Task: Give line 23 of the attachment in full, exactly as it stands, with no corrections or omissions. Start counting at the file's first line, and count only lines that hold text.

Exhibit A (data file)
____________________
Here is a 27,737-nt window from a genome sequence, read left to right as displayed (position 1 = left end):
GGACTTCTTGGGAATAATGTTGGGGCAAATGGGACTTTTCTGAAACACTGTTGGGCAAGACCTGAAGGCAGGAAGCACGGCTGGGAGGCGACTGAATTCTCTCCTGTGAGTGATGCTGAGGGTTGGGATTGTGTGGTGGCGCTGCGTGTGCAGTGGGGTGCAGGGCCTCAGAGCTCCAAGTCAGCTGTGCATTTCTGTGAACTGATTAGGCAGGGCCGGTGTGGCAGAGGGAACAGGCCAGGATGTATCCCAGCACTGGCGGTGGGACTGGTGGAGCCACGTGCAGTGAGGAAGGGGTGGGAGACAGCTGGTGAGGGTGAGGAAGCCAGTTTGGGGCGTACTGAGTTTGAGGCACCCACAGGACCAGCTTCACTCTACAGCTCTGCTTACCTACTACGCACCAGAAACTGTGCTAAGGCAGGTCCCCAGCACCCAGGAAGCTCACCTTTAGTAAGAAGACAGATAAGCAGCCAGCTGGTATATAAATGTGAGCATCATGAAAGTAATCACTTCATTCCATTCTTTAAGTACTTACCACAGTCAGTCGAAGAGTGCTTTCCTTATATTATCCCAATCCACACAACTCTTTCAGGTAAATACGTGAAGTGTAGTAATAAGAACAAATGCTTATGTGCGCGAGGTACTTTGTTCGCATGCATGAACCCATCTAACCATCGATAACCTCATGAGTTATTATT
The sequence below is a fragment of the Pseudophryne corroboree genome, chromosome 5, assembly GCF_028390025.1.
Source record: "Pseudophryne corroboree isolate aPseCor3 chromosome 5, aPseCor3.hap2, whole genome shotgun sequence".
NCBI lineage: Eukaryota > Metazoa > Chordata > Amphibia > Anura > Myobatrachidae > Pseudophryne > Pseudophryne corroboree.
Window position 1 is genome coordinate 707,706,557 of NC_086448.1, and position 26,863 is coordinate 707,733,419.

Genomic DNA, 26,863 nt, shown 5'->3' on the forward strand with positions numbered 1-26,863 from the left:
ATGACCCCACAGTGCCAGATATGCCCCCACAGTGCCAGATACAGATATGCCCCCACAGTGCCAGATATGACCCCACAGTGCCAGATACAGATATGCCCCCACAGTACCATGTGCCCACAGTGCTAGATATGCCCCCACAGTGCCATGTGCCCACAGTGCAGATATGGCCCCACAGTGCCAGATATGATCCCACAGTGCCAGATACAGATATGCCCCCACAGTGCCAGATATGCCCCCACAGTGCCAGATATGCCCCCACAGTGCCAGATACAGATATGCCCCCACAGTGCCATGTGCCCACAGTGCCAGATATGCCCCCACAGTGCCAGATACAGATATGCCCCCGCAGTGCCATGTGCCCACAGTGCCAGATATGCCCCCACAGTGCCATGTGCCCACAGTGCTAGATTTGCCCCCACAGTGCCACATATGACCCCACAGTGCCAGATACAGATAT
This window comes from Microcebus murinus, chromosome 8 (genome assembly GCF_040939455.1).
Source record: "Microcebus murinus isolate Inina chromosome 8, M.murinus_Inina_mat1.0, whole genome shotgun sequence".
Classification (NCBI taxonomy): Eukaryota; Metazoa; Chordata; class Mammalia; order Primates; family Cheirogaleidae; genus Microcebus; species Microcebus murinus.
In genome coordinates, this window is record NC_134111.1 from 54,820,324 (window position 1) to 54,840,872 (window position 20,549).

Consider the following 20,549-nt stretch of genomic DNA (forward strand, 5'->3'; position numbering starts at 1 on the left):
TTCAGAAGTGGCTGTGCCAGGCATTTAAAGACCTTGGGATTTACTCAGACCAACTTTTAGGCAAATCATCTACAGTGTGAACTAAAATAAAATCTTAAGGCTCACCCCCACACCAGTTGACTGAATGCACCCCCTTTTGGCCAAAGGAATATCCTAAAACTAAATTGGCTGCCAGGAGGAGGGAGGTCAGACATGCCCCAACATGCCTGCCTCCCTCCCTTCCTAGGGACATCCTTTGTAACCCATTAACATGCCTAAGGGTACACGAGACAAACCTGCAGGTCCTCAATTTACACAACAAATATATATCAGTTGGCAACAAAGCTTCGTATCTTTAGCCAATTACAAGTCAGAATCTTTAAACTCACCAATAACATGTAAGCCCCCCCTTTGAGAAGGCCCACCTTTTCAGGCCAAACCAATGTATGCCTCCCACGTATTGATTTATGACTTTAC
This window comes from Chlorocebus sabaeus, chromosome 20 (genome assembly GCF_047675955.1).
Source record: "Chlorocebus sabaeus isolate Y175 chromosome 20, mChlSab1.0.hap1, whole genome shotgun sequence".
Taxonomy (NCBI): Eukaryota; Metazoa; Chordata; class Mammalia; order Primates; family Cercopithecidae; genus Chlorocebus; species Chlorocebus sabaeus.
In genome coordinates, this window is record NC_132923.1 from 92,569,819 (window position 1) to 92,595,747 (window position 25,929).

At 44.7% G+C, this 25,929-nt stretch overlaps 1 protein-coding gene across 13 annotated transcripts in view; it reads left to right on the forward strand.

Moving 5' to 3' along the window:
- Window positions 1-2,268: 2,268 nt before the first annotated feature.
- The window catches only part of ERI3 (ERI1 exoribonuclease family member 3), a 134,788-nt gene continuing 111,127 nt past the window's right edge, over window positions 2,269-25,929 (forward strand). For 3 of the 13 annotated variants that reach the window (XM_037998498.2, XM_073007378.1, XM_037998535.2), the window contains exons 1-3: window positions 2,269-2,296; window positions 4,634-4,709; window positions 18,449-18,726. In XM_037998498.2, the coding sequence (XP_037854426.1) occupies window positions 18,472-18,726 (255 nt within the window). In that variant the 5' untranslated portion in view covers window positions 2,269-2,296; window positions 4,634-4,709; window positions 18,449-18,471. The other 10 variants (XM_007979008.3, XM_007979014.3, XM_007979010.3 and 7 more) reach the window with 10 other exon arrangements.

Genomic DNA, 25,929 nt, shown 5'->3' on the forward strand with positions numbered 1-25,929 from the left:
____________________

Genomic DNA, 25,929 nt, shown 5'->3' on the forward strand with positions numbered 1-25,929 from the left: